‘By God, they’re real! Ten-rouble bills!’ joyful cries came from the gallery.
‘I want to play with the same kind of deck,’ a fat man in the middle of the stalls requested merrily.
‘Avec playzeer!’ Fagott responded. ‘But why just you? Everyone will warmly participate!’ And he commanded: ‘Look up, please! … One!’ There was a pistol in his hand. He shouted: ‘Two!’ The pistol was pointed up. He shouted: ‘Three!’ There was a flash, a bang, and all at once, from under the cupola, bobbing between the trapezes, white strips of paper began falling into the theatre.
They twirled, got blown aside, were drawn towards the gallery, bounced into the orchestra and on to the stage. In a few seconds, the rain of money, ever thickening, reached the seats, and the spectators began snatching at it.
Hundreds of arms were raised, the spectators held the bills up to the lighted stage and saw the most true and honest-to-God watermarks. The smell also left no doubts: it was the incomparably delightful smell of freshly printed money. The whole theatre was seized first with merriment and then with amazement. The word ‘money, money!’ hummed everywhere, there were gasps of ‘ah, ah!’ and merry laughter. One or two were already crawling in the aisles, feeling under the chairs. Many stood on the seats, trying to catch the flighty, capricious notes.
Bewilderment was gradually coming to the faces of the policemen, and performers unceremoniously began sticking their heads out from the wings.
In the dress circle a voice was heard: ‘What’re you grabbing at? It’s mine, it flew to me!’ and another voice: ‘Don’t shove me, or you’ll get shoved back!’ And suddenly there came the sound of a whack. At once a policeman’s helmet appeared in the dress circle, and someone from the dress circle was led away.
The general agitation was increasing, and no one knows where it all would have ended if Fagott had not stopped the rain of money by suddenly blowing into the air.
Two young men, exchanging significant and merry glances, took off from their seats and made straight for the buffet. There was a hum in the theatre, all the spectators’ eyes glittered excitedly. Yes, yes, no one knows where it all would have ended if Bengalsky had not summoned his strength and acted. Trying to gain better control of himself, he rubbed his hands, as was his custom, and in his most resounding voice spoke thus:
‘Here, citizens, you and I have just beheld a case of so-called mass hypnosis. A purely scientific experiment, proving in the best way possible that there are no miracles in magic. Let us ask Maestro Woland to expose this experiment for us. Presently, citizens, you will see these supposed banknotes disappear as suddenly as they appeared.’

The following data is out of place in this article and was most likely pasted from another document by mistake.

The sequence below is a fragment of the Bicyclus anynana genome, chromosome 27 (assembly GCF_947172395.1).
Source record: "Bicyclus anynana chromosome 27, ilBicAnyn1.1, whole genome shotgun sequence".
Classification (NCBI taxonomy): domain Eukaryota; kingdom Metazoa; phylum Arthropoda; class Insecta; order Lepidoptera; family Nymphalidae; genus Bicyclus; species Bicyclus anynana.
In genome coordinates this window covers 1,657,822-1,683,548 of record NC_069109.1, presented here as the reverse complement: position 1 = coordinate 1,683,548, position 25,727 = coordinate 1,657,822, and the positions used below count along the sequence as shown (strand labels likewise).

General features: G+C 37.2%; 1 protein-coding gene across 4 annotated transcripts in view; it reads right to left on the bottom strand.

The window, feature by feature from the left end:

Here he applauded, but quite alone, while a confident smile played on his face, yet in his eyes there was no such confidence, but rather an expression of entreaty.
The audience did not like Bengalsky’s speech. Total silence fell, which was broken by the checkered Fagott.
‘And this is a case of so-called lying,’ he announced in a loud, goatish tenor. ‘The notes, citizens, are genuine.’
‘Bravo!’ a bass barked from somewhere on high.
‘This one, incidentally,’ here Fagott pointed to Bengalsky, ‘annoys me. Keeps poking his nose where nobody’s asked him, spoils the seance with false observations! What’re we going to do with him?’
‘Tear his head off!’ someone up in the gallery said severely.
‘What’s that you said? Eh?’ Fagott responded at once to this outrageous suggestion. ‘Tear his head off? There’s an idea! Behemoth!’ he shouted to the cat. ‘Go to it! Ein, zwei, drei!!’
And an unheard-of thing occurred. The fur bristled on the cat’s back, and he gave a rending miaow. Then he compressed himself into a ball and shot like a panther straight at Bengalsky’s chest, and from there on to his head. Growling, the cat sank his plump paws into the skimpy chevelure of the master of ceremonies and in two twists tore the head from the thick neck with a savage howl.
The two and a half thousand people in the theatre cried out as one. Blood spurted in fountains from the torn neck arteries and poured over the shirt-front and tailcoat. The headless body paddled its feet somehow absurdly and sat down on the floor. Hysterical women’s cries came from the audience. The cat handed the head to Fagott, who lifted it up by the hair and showed it to the audience, and the head cried desperately for all the theatre to hear:
‘Will you pour out such drivel in the future?’ Fagott asked the weeping head menacingly.
‘Never again!’ croaked the head.
‘For God’s sake, don’t torture him!’ a woman’s voice from a box seat suddenly rose above the clamour, and the magician turned in the direction of that voice.
‘So, what then, citizens, shall we forgive him?’ Fagott asked, addressing the audience.
‘Forgive him, forgive him!’ separate voices, mostly women’s, spoke first, then merged into one chorus with the men’s.
‘What are your orders, Messire?’ Fagott asked the masked man.
‘Well, now,’ the latter replied pensively, ‘they’re people like any other people … They love money, but that has always been so … Mankind loves money, whatever it’s made of — leather, paper, bronze, gold. Well, they’re light-minded … well, what of it … mercy sometimes knocks at their hearts … ordinary people … In general, reminiscent of the former ones … only the housing problem has corrupted them…’ And he ordered loudly: ‘Tut the head on.’
The cat, aiming accurately, planted the head on the neck, and it sat exactly in its place, as if it had never gone anywhere. Above all, there was not even any scar left on the neck. The cat brushed Bengalsky’s tailcoat and shirt-front with his paws, and all traces of blood disappeared from them. Fagott got the sitting Bengalsky to his feet, stuck a packet of money into his coat pocket, and sent him from the stage with the words:
‘Buzz off, it’s more fun without you!’
Staggering and looking around senselessly, the master of ceremonies had plodded no farther than the fire post when he felt sick. He cried out pitifully: